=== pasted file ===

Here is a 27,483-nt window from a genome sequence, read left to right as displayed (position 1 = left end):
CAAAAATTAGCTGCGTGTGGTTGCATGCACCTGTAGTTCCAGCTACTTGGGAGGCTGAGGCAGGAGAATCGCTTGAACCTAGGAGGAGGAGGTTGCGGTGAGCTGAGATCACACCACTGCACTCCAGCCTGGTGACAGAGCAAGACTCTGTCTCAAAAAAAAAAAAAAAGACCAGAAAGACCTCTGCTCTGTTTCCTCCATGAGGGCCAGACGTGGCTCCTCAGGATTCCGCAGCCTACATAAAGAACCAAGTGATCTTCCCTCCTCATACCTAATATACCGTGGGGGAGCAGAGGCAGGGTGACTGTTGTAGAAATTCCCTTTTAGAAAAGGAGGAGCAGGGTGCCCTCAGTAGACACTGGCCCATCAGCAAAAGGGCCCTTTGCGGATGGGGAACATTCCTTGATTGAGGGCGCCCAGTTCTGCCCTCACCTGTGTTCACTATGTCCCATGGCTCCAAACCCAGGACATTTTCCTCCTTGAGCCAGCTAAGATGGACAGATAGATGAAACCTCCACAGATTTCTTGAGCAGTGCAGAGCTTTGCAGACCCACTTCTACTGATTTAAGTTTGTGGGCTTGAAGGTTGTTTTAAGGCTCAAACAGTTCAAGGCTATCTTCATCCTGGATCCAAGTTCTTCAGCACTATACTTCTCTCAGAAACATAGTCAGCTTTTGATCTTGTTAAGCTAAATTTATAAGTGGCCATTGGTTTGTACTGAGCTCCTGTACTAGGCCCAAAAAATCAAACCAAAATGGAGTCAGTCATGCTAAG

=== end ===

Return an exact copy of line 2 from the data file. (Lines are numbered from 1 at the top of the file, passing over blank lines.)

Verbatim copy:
CAAAAATTAGCTGCGTGTGGTTGCATGCACCTGTAGTTCCAGCTACTTGGGAGGCTGAGGCAGGAGAATCGCTTGAACCTAGGAGGAGGAGGTTGCGGTGAGCTGAGATCACACCACTGCACTCCAGCCTGGTGACAGAGCAAGACTCTGTCTCAAAAAAAAAAAAAAAGACCAGAAAGACCTCTGCTCTGTTTCCTCCATGAGGGCCAGACGTGGCTCCTCAGGATTCCGCAGCCTACATAAAGAACCAAGTGATCTTCCCTCCTCATACCTAATATACCGTGGGGGAGCAGAGGCAGGGTGACTGTTGTAGAAATTCCCTTTTAGAAAAGGAGGAGCAGGGTGCCCTCAGTAGACACTGGCCCATCAGCAAAAGGGCCCTTTGCGGATGGGGAACATTCCTTGATTGAGGGCGCCCAGTTCTGCCCTCACCTGTGTTCACTATGTCCCATGGCTCCAAACCCAGGACATTTTCCTCCTTGAGCCAGCTAAGATGGACAGATAGATGAAACCTCCACAGATTTCTTGAGCAGTGCAGAGCTTTGCAGACCCACTTCTACTGATTTAAGTTTGTGGGCTTGAAGGTTGTTTTAAGGCTCAAACAGTTCAAGGCTATCTTCATCCTGGATCCAAGTTCTTCAGCACTATACTTCTCTCAGAAACATAGTCAGCTTTTGATCTTGTTAAGCTAAATTTATAAGTGGCCATTGGTTTGTACTGAGCTCCTGTACTAGGCCCAAAAAATCAAACCAAAATGGAGTCAGTCATGCTAAG